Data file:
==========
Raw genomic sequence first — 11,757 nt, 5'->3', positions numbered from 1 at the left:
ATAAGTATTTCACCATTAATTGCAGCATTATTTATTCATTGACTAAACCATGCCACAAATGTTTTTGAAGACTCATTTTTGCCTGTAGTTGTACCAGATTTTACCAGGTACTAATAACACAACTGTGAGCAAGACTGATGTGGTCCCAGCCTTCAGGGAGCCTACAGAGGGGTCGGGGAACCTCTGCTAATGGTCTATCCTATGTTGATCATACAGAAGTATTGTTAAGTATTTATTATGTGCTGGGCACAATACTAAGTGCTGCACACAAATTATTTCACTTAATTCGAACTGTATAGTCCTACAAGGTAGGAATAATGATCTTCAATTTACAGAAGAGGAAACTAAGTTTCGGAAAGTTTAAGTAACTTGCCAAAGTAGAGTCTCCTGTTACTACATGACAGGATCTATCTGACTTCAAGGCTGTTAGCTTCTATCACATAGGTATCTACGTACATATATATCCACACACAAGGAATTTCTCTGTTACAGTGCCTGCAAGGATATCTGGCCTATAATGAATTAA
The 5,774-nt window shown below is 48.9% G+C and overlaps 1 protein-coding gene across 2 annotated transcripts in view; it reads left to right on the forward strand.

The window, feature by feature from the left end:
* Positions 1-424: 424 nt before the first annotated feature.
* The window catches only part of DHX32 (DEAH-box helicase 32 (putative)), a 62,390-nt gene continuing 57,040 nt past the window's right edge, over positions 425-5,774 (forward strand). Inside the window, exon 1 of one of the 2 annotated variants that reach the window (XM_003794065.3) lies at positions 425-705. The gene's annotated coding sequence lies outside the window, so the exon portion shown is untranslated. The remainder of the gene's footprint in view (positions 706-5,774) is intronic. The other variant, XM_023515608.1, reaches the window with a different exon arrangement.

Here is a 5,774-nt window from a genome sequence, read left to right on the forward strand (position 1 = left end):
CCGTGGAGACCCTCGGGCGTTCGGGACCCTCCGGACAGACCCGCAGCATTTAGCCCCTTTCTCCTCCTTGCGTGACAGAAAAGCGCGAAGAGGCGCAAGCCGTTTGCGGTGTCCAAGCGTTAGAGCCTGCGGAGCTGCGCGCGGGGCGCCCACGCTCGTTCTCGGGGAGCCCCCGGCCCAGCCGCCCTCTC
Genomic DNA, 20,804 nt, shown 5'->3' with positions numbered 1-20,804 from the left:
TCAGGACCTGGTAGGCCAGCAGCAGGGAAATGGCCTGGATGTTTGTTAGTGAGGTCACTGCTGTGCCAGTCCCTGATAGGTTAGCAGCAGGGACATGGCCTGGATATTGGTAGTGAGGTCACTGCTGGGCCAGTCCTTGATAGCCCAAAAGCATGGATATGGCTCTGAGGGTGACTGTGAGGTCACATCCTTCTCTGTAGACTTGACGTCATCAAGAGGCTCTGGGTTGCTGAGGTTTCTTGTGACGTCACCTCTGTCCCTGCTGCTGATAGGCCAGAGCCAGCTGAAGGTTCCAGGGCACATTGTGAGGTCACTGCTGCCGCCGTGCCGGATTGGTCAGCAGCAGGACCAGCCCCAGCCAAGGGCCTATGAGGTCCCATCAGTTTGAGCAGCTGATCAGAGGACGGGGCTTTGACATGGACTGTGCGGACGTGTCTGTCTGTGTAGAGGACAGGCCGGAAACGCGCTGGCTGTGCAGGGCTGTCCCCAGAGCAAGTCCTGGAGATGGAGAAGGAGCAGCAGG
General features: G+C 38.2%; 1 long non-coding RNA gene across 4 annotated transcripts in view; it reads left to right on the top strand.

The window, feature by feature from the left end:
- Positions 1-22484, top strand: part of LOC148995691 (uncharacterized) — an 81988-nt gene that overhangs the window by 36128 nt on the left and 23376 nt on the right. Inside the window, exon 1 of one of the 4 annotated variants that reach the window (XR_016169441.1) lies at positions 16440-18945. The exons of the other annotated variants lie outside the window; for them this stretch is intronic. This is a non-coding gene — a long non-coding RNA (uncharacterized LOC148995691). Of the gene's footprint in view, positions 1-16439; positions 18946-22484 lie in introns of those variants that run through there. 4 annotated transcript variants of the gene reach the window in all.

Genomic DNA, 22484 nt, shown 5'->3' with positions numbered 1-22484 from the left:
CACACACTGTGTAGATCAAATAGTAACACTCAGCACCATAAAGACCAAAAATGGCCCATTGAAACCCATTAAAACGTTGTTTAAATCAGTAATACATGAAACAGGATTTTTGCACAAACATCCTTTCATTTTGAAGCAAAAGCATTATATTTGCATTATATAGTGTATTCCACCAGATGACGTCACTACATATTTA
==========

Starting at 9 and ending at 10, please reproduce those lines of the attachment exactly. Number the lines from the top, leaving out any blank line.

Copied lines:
Genomic DNA, 20,804 nt, shown 5'->3' with positions numbered 1-20,804 from the left:
TCAGGACCTGGTAGGCCAGCAGCAGGGAAATGGCCTGGATGTTTGTTAGTGAGGTCACTGCTGTGCCAGTCCCTGATAGGTTAGCAGCAGGGACATGGCCTGGATATTGGTAGTGAGGTCACTGCTGGGCCAGTCCTTGATAGCCCAAAAGCATGGATATGGCTCTGAGGGTGACTGTGAGGTCACATCCTTCTCTGTAGACTTGACGTCATCAAGAGGCTCTGGGTTGCTGAGGTTTCTTGTGACGTCACCTCTGTCCCTGCTGCTGATAGGCCAGAGCCAGCTGAAGGTTCCAGGGCACATTGTGAGGTCACTGCTGCCGCCGTGCCGGATTGGTCAGCAGCAGGACCAGCCCCAGCCAAGGGCCTATGAGGTCCCATCAGTTTGAGCAGCTGATCAGAGGACGGGGCTTTGACATGGACTGTGCGGACGTGTCTGTCTGTGTAGAGGACAGGCCGGAAACGCGCTGGCTGTGCAGGGCTGTCCCCAGAGCAAGTCCTGGAGATGGAGAAGGAGCAGCAGG